Hi Mike, you wrote:
>TG wrote: Scripture seems pretty clear that Adam is head, not only
>covenantally but also biologically, of the whole human race.
>I don't believe the Bible clearly teaches any such thing. I think the
>scriptures are simply saying that Adam's disobedience formally established
>the fact that men are sinful and are, thus, unworthy of eternal life. Because
>Adam in paradise, a perfect human specimen without a problem in the world,
>could not manage to obey one simple command from God, he clearly demonstrated
>the fact that the entire human race, including those who had lived before him
>and those who would live after him, were unworthy of eternal life.
>So, with these things in mind, Paul accurately referred to Adam when he
>wrote, "By one man's disobedience many were constituted sinners." ( to
>"constitute" means to "formally establish." Romans 5:19, Amplified Bible) So,
>after Adam failed a simple God given test of his righteousness, God had good
>reason to retroactively condemn the entire human race as being deserving of
>the deaths they had been suffering, and undeserving of eternal life, a gift
>God had not yet given to any human being.
>TG wrote: I don't find the attempts to see two different human creation
>accounts in Genesis 1 and 2 to be convincing.
>Notice that in Genesis 1:29 God told the people He had created, "I give you
>... every tree that has fruit with seed in it. They will be yours for food."
>Compare those words of God spoken to those people to the restricted diet God
>gave to Adam. "You are free to eat from any tree in the garden, but you must
>not eat from the tree of the knowledge of good and evil." (Gen. 2:16,17) That
>sounds like two different creation accounts to me. If not we have a big
"Big contradiction"? Hebrew lacks the precision you are trying to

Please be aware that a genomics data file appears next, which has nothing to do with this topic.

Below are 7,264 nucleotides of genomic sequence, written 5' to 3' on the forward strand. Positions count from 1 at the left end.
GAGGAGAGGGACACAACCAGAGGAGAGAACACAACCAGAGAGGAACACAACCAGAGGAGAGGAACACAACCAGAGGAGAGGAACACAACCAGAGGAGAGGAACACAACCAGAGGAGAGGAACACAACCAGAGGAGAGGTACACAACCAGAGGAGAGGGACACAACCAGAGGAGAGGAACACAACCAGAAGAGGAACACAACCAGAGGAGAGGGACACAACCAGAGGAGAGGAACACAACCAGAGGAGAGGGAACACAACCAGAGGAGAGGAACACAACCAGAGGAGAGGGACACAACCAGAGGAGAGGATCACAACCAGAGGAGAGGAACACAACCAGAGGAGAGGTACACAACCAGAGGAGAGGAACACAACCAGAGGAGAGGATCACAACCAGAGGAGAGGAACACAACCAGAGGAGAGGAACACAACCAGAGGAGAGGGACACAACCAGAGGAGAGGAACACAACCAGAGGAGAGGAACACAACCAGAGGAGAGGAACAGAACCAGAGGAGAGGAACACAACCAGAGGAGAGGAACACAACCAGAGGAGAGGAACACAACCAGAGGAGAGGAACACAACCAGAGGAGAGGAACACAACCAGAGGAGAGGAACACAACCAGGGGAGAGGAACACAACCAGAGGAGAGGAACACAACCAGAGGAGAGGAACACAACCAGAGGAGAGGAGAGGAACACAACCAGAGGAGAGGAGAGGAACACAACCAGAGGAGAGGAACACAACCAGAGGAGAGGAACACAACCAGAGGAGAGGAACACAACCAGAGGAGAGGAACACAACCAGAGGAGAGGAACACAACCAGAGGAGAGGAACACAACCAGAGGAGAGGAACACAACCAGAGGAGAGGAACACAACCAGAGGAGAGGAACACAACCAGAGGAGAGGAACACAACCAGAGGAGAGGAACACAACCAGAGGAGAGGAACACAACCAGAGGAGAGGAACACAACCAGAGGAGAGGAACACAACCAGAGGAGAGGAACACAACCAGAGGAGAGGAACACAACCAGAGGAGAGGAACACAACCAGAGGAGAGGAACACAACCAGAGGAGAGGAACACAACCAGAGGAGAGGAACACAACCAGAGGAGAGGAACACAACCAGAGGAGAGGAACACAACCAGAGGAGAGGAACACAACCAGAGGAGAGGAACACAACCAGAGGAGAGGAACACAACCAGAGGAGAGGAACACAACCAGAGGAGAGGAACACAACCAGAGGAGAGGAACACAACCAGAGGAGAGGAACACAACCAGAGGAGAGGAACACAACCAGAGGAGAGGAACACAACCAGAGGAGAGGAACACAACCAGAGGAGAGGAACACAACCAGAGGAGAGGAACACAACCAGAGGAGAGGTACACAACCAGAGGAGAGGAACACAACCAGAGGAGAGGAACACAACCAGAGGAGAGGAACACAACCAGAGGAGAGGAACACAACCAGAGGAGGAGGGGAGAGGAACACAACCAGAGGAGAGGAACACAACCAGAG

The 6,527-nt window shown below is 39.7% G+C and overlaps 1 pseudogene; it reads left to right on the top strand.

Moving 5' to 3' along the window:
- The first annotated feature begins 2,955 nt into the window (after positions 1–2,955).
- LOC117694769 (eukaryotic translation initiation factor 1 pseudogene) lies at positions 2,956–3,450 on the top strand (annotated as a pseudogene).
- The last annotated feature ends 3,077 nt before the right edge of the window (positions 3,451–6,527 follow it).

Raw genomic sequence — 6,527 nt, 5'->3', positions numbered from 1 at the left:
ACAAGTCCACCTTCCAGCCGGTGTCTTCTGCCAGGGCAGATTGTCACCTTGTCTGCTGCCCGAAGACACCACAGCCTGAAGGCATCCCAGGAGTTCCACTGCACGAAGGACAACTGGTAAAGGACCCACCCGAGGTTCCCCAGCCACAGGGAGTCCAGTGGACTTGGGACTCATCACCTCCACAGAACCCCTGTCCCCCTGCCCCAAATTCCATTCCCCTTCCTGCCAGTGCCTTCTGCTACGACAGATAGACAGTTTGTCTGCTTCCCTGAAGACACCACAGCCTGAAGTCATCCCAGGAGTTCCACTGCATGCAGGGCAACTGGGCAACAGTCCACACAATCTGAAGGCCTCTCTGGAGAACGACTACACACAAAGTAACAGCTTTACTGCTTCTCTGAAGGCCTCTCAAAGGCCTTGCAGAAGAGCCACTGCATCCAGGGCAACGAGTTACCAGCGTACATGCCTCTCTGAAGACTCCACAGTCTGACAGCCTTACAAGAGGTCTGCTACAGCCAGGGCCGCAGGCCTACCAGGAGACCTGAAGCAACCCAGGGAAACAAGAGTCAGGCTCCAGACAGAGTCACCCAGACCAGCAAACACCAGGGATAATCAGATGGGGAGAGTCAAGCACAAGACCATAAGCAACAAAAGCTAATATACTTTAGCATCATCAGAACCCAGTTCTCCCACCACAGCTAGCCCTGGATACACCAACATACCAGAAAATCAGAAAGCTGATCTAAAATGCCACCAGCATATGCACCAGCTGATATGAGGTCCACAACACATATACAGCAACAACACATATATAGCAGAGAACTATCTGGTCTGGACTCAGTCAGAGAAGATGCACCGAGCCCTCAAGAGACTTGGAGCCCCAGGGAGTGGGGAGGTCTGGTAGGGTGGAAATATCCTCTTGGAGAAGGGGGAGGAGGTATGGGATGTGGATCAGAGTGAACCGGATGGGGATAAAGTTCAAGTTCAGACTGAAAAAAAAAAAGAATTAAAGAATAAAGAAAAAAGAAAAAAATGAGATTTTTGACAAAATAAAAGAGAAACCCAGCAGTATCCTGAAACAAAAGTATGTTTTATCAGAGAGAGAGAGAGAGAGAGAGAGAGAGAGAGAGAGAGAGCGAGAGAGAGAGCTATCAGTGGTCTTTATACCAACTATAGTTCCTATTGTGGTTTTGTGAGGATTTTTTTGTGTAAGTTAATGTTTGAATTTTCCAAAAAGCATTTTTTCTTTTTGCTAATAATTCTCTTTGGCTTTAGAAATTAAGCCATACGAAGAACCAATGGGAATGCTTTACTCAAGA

exact from it. Plus "all" and "every" are used repeatedly throughout
the OT where you know it is in a restricted context.
An example of Hebrew terminology is found in Psalm 22. This is a
psalm of David, yet a prophecy of the crucifixion, "... they pierced
my hands and my feet" (Psa. 22:16).
Matthew harkens back to David, "the prophet," and quotes Psalm 22:18
in his account of the Roman soldiers casting lots for Jesus's
garments (Matt. 27:35). Yet, David the psalmist also wrote, "... and
all my bones are out of joint" (Psa. 22:14).
Should the word "all" in this verse cause heartburn? That's 206
bones out of joint. No! It is entirely consistent in Hebrew usage.
Further, you and I both agree that the flood was local. You don't
interpret Gen. 7:14 to mean that "every beast," and "all cattle," and
"every creeping thing " were loaded on the boat, or that "all flesh"
died in the flood. Be consistent.
Let's paint a scenario. God points to the vast countryside with Adam
at His side and says, "I give you ... every tree that has fruit with
seed in it. They will be yours for food." Then he points to the
garden and says, "You are free to eat from any tree in the garden,
but you must not eat from the tree of the knowledge of good and evil."
I can't say that is what transpired, but you can't say it didn't.
Yours in Christ,
Dick Fischer - The Origins Solution - www.orisol.com
"The answer we should have known about 150 years ago"
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